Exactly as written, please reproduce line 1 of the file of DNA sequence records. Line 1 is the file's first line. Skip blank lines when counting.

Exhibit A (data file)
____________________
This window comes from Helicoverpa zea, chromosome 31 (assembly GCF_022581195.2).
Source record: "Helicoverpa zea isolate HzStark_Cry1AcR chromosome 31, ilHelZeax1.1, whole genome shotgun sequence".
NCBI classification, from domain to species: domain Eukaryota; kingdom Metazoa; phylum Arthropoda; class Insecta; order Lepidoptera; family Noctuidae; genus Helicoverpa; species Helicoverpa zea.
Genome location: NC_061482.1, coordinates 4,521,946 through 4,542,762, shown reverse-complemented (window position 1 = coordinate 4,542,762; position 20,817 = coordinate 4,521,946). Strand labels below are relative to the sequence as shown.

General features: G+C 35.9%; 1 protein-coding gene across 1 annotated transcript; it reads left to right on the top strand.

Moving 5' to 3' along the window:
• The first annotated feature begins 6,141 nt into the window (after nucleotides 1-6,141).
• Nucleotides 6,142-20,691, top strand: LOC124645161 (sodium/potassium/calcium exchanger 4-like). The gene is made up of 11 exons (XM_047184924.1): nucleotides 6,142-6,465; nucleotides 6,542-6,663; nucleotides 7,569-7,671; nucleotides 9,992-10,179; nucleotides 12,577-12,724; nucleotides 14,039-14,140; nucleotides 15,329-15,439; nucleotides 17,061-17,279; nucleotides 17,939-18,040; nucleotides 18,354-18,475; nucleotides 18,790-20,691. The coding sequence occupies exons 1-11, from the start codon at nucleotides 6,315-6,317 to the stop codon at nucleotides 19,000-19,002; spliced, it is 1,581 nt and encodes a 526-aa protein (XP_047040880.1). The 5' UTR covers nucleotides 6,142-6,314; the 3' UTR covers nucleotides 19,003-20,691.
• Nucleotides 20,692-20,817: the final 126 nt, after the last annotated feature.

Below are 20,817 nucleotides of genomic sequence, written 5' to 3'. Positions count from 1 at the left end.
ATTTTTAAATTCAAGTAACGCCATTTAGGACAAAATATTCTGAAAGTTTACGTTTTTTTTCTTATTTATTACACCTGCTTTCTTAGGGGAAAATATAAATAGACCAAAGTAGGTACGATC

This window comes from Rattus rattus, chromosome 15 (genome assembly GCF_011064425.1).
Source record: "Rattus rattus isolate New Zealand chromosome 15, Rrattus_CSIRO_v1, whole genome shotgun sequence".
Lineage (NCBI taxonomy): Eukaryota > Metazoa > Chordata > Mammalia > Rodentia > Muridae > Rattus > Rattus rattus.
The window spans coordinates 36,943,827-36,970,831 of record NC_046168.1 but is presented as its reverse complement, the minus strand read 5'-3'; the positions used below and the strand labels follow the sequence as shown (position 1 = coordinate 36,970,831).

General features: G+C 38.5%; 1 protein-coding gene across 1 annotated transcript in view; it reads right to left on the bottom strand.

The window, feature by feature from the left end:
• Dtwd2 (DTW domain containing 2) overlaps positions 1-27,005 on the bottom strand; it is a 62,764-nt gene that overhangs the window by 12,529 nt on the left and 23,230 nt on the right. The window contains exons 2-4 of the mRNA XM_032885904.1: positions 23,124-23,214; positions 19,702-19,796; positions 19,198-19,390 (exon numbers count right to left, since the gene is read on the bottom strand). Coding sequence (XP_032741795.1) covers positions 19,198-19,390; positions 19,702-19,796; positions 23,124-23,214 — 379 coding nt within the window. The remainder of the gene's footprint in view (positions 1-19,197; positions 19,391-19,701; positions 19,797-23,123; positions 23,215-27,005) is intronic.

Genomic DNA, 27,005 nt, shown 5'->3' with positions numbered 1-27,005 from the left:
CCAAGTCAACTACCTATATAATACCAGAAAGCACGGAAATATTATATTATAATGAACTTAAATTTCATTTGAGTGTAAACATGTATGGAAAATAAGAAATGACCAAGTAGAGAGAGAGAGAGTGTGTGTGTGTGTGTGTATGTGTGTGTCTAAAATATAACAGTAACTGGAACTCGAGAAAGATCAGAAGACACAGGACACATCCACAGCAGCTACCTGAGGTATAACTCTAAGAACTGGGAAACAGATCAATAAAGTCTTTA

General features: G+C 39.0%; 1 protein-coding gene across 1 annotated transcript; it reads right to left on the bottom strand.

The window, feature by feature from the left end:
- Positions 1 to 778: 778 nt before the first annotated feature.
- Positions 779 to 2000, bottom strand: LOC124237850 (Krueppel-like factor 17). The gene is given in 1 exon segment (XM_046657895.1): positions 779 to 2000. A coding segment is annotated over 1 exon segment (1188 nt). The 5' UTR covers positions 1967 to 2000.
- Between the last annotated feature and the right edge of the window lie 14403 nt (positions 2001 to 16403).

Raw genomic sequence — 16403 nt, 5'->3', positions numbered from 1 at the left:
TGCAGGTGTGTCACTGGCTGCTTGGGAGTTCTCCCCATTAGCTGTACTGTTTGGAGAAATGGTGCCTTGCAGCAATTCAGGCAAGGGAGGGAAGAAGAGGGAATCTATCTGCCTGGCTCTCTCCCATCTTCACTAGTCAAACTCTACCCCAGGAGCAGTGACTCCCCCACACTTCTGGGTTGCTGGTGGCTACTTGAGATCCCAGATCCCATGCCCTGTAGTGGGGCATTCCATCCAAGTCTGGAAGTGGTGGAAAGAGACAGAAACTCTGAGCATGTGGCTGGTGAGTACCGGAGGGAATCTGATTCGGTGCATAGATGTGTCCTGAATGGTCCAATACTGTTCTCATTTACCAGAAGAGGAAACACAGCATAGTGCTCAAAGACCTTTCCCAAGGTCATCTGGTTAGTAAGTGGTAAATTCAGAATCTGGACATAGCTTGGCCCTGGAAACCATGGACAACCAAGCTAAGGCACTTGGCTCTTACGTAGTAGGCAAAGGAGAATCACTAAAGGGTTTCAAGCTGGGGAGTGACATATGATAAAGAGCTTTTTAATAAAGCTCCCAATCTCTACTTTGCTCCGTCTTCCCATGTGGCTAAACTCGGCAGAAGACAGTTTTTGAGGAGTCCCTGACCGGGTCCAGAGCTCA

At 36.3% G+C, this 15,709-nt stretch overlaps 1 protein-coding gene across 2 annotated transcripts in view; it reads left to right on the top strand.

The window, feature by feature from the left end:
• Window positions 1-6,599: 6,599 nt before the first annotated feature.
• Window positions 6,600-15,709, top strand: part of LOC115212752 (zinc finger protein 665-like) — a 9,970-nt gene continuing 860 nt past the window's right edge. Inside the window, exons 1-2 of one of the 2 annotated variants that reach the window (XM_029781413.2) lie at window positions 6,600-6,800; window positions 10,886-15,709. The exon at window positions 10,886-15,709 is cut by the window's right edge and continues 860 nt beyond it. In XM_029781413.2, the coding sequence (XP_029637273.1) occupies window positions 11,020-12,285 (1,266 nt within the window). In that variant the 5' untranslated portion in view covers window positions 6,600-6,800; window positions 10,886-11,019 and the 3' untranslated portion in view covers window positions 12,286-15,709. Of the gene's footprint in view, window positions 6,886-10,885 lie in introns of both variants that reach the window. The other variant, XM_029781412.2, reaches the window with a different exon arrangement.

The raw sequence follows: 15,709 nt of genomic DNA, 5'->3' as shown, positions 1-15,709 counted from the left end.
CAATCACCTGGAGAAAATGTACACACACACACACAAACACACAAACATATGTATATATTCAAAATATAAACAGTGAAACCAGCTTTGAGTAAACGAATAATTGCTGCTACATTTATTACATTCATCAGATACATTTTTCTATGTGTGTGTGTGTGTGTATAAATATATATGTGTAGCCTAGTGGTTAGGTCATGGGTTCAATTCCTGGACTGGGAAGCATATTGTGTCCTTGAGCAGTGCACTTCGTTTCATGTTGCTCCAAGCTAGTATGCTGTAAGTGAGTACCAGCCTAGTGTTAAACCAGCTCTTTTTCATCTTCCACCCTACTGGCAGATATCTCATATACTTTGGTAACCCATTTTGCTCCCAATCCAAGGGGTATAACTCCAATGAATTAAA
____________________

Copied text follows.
This window comes from Helicoverpa zea, chromosome 31 (assembly GCF_022581195.2).